United States District Court, D. Oregon
DONALD L. CRUM, Plaintiff,
NANCY A. BERRYHILL, Acting Commissioner of Social Security Administration, Defendant.
Kathryn Tassinari Drew L. Johnson Drew L. Johnson, P.C.
Attorneys for Plaintiff.
J. Williams Janice E. Hebert U.S. Attorney's Office
District of Oregon Heather L. Griffith Social Security
Administration Attorneys for Defendant
OPINION & ORDER
A. HERNÁNDEZ United States District Judge
Donald Crum brings this action for judicial review of the
Commissioner's final decision denying his application for
Supplemental Security Income (“SSI”) under Title
XVI of the Social Security Act and for Disability Insurance
Benefits (“DIB”) under Title II of the Social
Security Act. The Court has jurisdiction under 42 U.S.C.
§ 405(g) (incorporated by 42 U.S.C. § 1382(c)(3)).
The Court reverses the Commissioner's decision and
remands this case for an immediate award of benefits.
was born in 1962 and was 51 years old at the time of his
administrative hearing. Tr. 78. He earned a GED and has past work
experience as a roofer, meat trimmer, and power shovel
operator. Tr. 79-80, 95-96. Plaintiff applied for DIB and SSI
benefits on September 20, 2011, alleging a disability onset
date of September 17, 2011, due to lower-back and hip
problems. Tr. 57, 190-94, 216. The Commissioner initially
denied his application and Plaintiff requested a hearing. Tr.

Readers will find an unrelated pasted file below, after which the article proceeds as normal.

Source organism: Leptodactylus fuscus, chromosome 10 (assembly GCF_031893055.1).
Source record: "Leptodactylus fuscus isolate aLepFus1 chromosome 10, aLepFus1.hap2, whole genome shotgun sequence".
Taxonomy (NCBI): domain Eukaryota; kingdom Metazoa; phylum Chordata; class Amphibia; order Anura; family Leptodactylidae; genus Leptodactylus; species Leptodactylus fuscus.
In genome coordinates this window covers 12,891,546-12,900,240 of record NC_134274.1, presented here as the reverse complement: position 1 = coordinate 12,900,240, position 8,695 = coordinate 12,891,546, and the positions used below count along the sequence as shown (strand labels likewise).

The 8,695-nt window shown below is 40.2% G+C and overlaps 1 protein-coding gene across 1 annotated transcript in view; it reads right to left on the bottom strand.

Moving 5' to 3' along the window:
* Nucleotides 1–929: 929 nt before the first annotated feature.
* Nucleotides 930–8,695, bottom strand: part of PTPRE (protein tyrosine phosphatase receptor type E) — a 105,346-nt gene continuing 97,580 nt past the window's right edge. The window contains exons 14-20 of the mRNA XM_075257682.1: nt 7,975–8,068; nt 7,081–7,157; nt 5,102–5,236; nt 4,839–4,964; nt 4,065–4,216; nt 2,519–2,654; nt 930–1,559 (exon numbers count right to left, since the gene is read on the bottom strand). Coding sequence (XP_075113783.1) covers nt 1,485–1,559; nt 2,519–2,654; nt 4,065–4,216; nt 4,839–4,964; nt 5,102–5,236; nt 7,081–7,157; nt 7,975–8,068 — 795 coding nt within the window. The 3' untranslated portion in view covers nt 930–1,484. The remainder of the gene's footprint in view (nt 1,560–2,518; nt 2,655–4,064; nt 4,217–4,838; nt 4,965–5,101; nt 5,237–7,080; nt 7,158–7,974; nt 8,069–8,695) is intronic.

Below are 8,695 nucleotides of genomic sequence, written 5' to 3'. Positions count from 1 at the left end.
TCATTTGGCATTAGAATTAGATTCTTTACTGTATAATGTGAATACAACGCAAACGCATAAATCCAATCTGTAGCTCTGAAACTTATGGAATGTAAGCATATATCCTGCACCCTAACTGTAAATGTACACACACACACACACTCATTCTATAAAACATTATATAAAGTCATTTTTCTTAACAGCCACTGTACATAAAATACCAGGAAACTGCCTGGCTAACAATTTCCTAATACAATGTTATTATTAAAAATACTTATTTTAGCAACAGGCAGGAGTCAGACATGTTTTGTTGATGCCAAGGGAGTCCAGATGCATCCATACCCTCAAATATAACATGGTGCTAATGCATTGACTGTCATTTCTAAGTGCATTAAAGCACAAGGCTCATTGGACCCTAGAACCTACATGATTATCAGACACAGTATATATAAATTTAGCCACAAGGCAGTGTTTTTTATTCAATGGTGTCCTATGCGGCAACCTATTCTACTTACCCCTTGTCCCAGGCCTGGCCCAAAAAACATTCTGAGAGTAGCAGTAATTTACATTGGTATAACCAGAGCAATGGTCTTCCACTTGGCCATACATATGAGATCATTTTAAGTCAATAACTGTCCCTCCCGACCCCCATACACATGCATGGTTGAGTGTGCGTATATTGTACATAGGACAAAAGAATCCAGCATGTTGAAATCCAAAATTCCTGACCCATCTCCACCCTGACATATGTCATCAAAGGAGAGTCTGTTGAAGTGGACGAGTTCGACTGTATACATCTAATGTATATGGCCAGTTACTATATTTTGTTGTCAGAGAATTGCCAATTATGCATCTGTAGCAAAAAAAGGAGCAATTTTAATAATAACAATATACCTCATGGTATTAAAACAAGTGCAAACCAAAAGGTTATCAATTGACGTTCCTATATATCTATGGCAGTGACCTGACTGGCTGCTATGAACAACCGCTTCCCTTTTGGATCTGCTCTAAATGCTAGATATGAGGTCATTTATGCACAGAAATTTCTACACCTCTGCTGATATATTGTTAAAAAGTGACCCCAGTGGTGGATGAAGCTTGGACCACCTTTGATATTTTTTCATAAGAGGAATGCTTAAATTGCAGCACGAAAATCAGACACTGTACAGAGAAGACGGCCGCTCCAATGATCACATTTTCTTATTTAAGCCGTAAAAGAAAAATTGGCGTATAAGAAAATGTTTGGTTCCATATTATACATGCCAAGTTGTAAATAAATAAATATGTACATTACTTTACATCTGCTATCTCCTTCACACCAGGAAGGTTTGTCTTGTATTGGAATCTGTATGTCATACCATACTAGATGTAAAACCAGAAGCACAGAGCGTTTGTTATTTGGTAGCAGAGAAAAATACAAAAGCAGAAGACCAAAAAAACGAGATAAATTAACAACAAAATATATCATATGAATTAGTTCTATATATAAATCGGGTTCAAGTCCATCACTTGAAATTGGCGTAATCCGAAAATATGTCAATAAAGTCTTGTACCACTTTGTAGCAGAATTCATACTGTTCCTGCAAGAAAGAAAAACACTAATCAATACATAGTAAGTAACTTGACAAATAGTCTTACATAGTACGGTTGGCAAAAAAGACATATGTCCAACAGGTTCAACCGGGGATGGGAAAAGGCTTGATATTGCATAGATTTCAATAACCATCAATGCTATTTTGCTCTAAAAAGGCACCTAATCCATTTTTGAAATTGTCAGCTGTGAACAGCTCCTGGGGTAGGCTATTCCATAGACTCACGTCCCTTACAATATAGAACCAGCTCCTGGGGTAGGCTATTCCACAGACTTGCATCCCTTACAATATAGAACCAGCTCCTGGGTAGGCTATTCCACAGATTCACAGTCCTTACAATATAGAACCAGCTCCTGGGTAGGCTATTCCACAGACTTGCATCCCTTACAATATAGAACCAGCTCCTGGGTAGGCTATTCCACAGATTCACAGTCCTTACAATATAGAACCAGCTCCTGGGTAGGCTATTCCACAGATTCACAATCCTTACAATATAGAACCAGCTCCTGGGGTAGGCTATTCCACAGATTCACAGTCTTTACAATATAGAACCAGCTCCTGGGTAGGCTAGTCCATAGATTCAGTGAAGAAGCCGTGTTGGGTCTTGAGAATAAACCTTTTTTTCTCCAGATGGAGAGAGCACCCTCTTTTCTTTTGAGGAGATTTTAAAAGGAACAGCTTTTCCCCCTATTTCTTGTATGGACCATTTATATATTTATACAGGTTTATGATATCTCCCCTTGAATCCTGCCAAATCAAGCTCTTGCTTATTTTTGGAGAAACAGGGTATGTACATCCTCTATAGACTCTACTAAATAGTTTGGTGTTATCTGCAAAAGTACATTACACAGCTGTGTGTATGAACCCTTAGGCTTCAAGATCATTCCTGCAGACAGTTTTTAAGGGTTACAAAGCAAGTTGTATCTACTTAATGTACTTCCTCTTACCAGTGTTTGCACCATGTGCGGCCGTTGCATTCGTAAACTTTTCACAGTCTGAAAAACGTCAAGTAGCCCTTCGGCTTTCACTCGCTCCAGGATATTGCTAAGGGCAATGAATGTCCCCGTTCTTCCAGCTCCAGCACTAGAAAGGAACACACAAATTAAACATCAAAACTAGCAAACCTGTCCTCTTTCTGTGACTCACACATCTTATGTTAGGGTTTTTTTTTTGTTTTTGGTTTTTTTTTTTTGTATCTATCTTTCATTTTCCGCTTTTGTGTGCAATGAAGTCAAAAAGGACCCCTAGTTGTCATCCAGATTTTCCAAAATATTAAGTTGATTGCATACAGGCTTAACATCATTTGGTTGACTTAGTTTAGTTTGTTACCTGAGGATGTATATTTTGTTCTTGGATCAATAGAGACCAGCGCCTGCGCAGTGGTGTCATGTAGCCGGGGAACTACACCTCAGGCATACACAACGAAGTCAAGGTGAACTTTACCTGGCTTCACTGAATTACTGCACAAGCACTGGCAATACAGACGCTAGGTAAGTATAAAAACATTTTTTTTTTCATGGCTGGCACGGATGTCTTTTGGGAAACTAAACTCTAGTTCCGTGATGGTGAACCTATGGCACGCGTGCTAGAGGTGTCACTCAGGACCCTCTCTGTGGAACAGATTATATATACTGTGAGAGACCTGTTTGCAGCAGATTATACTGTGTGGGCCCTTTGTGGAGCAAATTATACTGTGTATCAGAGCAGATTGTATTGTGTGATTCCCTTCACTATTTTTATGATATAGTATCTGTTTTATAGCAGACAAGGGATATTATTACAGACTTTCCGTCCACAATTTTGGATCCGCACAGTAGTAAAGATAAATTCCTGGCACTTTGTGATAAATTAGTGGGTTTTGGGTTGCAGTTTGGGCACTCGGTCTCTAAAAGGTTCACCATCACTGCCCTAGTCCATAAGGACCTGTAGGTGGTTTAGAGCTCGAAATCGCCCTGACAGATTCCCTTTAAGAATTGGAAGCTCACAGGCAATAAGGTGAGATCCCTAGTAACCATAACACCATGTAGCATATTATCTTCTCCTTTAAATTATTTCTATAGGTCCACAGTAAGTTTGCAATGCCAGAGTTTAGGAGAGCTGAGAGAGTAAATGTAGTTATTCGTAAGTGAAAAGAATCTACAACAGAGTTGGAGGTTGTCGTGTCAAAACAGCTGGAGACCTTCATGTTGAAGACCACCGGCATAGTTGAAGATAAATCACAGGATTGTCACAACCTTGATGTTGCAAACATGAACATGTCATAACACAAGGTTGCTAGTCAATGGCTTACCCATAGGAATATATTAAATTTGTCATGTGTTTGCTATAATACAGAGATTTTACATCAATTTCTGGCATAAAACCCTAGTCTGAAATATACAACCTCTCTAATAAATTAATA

129-151, 163. An administrative hearing was held on September
26, 2013, before Administrative Law Judge (“ALJ”)
Marilyn S. Mauer. Tr. 76. On March 10, 2014, ALJ Mauer issued
a written decision denying Plaintiff's application. Tr.
57-67. Plaintiff's request for review of the decision was
denied by the Appeals Counsel on November 24, 2015, making
the ALJ's opinion the Commissioner's final decision
that Plaintiff now challenges in this Court. Tr. 1-7.
claimant is disabled if he is unable to “engage in any
substantial gainful activity by reason of any medically
determinable physical or mental impairment which . . . has
lasted or can be expected to last for a continuous period of
not less than 12 months.” 42 U.S.C. §
423(d)(1)(A). Disability claims are evaluated according to a
five-step procedure. Valentine v. Comm'r Soc. Sec.
Admin., 574 F.3d 685, 689 (9th Cir. 2009). The claimant
bears the ultimate burden of proving disability. Id.
first step, the Commissioner determines whether a claimant is
engaged in “substantial gainful activity.” If so,
the claimant is not disabled. Bowen v. Yuckert, 482
U.S. 137, 140 (1987); 20 C.F.R. §§ 404.1520(b),
416.920(b). At step two, the Commissioner determines whether
the claimant has a “medically severe impairment or
combination of impairments.” Yuckert, 482 U.S.
at 140-41; 20 C.F.R. §§ 404.1520(c), 416.920(c). If
not, the claimant is not disabled.
three, the Commissioner determines whether claimant's
impairments, singly or in combination, meet or equal
“one of a number of listed impairments that the
[Commissioner] acknowledges are so severe as to preclude
substantial gainful activity.” Yuckert, 482
U.S. at 141; 20 C.F.R. §§ 404.1520(d), 416.920(d).
If so, the claimant is conclusively presumed disabled; if
not, the Commissioner proceeds to step four.